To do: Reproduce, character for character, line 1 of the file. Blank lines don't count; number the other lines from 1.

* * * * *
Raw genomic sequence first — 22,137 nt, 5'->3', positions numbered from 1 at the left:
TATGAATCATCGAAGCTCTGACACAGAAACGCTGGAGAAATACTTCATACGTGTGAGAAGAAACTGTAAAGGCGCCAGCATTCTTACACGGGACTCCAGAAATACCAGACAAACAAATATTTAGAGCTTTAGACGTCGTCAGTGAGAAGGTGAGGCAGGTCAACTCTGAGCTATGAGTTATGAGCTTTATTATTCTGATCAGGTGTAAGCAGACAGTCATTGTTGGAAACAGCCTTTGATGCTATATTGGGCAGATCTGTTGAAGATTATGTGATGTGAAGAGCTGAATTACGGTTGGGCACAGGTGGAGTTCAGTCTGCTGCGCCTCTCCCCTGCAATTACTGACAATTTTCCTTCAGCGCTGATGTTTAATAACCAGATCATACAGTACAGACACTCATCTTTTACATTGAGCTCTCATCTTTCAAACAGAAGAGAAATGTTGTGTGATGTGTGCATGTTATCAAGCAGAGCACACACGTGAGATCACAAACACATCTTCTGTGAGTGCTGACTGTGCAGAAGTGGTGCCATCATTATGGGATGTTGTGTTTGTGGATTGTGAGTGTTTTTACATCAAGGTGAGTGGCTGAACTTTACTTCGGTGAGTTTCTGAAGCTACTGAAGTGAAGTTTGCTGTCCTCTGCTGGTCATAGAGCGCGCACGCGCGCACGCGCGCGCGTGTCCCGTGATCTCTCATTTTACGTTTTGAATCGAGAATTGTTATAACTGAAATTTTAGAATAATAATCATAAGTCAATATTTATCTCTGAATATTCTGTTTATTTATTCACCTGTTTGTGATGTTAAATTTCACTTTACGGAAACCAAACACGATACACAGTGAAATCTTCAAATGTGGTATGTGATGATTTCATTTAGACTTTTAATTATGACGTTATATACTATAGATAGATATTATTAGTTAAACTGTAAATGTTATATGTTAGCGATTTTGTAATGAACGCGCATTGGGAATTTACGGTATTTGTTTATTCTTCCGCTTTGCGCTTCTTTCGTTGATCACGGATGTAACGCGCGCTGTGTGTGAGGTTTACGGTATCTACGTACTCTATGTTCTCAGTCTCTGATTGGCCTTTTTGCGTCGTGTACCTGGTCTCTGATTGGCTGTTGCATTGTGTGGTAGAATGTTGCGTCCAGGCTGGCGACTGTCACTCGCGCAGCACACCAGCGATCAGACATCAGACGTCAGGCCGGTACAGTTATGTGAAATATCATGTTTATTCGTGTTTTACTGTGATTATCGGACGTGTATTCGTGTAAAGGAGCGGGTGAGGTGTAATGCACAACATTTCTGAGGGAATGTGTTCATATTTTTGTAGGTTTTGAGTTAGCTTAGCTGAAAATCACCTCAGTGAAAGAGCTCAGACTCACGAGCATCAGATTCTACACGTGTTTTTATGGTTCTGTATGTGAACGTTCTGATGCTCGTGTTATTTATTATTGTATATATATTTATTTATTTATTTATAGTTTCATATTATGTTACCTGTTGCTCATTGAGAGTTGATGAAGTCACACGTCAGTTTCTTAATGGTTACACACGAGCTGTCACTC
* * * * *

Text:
Raw genomic sequence first — 22,137 nt, 5'->3', positions numbered from 1 at the left: